Lab webpage: forthcoming
Hometown: San Diego, CA
Undergrad: Bachelors in Molecular and Cell Biology from UC Berkeley.
Work experience before MLML: I worked for several years as a systems engineer and an account manager in the tech industry. More recently, I’ve worked at Moss Landing Marine Labs with Nick Welschmeyer on the ballast treatment testing project.
Q: Why did you decide to pursue marine science?
Marine science has been a steadily growing passion of mine over the last several years. As an undergrad, I always knew I loved biology, but I couldn’t quite put my finger on what I wanted to do with it in terms of my future. When I lived in San Diego as a kid, I would go surfing every chance I got and loved being near the ocean. I didn’t put two and two together until later, when I began volunteering at the Seymour Marine Discovery Center in Santa Cruz and I realized how fun it was to constantly learn new things about the ocean. During that experience, I realized I had to pursue marine science.
Q: What experiences and opportunities have shaped your path to get you where you are now?
Growing up in San Diego, I was never too far from the ocean. Everyday during the summer, I would head to the beach to go surfing. This, coupled with my volunteering experience at the Seymour Center paved my path towards MLML, where I found a job opportunity working on the ballast treatment testing project.
Q: What are you studying and why is it interesting and important to you?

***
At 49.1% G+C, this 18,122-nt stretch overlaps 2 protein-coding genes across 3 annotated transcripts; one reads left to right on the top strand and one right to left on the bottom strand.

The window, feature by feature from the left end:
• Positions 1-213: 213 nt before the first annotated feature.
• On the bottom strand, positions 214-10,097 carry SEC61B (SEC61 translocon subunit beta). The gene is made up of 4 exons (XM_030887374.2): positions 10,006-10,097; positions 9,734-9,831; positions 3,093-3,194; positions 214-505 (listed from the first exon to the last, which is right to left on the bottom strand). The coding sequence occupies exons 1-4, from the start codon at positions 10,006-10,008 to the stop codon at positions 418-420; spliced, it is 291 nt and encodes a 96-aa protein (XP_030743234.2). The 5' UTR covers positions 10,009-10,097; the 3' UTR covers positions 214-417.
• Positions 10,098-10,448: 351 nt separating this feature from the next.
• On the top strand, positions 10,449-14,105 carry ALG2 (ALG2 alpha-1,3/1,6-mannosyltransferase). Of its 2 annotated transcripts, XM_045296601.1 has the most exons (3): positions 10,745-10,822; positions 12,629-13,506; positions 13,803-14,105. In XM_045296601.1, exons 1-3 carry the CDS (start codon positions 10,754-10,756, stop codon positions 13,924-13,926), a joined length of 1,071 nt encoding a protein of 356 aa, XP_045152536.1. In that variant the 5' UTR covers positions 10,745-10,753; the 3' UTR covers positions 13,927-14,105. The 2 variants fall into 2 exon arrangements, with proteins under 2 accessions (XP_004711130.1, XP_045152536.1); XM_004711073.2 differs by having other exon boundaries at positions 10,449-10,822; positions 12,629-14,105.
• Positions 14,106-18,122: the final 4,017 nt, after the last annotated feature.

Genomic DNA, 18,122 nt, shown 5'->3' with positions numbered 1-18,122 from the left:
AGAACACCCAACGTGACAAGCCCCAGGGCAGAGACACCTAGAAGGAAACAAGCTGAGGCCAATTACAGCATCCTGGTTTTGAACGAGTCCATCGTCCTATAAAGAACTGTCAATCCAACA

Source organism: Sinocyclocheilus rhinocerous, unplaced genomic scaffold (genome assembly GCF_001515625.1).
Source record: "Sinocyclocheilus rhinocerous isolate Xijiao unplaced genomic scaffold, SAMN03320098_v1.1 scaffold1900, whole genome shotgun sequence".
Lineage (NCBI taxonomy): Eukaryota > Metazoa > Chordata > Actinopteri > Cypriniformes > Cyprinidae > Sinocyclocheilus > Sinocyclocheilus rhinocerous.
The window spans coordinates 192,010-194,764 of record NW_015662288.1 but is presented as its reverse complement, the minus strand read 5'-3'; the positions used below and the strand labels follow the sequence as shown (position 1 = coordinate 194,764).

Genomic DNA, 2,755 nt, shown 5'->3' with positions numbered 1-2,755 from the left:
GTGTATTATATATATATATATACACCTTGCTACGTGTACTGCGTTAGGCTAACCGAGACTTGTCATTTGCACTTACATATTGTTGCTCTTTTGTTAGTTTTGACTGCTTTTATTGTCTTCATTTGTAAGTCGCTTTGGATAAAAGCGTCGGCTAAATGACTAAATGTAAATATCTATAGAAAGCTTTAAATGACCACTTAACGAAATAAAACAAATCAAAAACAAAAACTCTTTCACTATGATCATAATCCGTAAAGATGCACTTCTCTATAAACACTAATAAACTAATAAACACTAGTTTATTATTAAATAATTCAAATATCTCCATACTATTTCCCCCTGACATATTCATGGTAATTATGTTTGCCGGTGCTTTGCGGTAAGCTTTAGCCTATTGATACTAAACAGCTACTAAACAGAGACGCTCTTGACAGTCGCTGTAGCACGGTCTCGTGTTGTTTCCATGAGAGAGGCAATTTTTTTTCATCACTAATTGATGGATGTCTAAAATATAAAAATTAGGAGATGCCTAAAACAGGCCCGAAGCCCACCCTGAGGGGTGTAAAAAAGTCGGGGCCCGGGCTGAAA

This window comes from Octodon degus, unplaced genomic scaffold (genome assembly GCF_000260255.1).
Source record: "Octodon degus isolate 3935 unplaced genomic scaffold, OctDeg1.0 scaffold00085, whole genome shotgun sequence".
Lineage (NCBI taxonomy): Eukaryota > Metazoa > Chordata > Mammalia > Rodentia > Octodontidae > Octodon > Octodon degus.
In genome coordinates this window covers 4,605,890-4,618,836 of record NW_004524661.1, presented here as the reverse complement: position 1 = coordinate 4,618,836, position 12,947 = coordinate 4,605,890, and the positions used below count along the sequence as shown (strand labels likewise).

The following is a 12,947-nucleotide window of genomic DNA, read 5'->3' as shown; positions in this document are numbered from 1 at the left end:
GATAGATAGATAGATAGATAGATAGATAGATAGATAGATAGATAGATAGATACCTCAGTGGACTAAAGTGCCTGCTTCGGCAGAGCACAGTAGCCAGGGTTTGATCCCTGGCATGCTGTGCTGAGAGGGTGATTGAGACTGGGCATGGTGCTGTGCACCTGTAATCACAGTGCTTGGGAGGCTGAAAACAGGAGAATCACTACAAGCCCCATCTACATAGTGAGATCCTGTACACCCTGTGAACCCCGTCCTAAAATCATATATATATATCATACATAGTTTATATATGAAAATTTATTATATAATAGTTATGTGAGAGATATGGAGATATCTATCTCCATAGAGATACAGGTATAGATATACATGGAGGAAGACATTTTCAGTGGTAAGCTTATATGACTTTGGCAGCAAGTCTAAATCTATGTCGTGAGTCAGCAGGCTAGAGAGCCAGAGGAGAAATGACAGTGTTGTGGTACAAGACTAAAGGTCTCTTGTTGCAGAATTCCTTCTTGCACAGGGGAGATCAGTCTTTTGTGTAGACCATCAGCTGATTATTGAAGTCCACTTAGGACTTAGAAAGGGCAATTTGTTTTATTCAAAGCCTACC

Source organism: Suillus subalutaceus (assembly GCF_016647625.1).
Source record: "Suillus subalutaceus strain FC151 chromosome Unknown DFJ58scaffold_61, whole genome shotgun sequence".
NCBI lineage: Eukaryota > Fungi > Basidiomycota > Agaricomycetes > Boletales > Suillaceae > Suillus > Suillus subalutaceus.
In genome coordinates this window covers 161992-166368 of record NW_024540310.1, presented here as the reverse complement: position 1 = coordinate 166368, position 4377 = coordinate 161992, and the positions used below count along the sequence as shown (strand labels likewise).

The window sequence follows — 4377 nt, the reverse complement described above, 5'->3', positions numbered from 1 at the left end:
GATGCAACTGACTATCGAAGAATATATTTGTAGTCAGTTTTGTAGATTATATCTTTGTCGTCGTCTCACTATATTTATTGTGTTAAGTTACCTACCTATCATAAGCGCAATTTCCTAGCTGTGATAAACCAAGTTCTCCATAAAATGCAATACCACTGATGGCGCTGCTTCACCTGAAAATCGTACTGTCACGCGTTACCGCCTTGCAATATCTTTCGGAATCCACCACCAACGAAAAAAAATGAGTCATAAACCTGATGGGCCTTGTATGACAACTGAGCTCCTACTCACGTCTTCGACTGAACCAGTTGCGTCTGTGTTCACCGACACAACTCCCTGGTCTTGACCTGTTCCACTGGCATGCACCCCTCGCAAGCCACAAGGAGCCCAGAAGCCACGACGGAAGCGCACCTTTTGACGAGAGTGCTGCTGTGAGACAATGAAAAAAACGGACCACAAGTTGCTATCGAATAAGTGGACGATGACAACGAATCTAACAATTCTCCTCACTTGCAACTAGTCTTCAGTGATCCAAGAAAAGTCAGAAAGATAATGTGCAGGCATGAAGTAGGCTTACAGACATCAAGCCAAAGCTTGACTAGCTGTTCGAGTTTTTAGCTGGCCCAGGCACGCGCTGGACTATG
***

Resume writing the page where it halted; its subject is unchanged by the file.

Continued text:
As a first year student, I haven’t yet completely formulated a thesis question. However, I’m interested in the ballast treatment testing research and I’d like to make a contribution towards combating the growing threat of invasive species. I’m hoping to find ways of making our testing methods more efficient and effective as these tests become more in demand.
Q: What are you hoping or planning to do when you finish?
I am hoping to work in the field or perhaps continue on to pursue a PhD.
Q: What are the most rewarding and challenging aspects of graduate school?
It’s a little intimidating because you’re surrounded by incredibly bright and talented people who are experts in their field. You feel a bit of pressure to keep up with everyone. But that also creates an incredible environment to share and soak up knowledge from all aspects of marine science.
Q: What advice do you have for someone who wants to get in to marine science?
Talk to as many people as possible and try to get some hands-on-experience. Don’t be afraid to approach any and everyone in the field and ask them questions about what they do.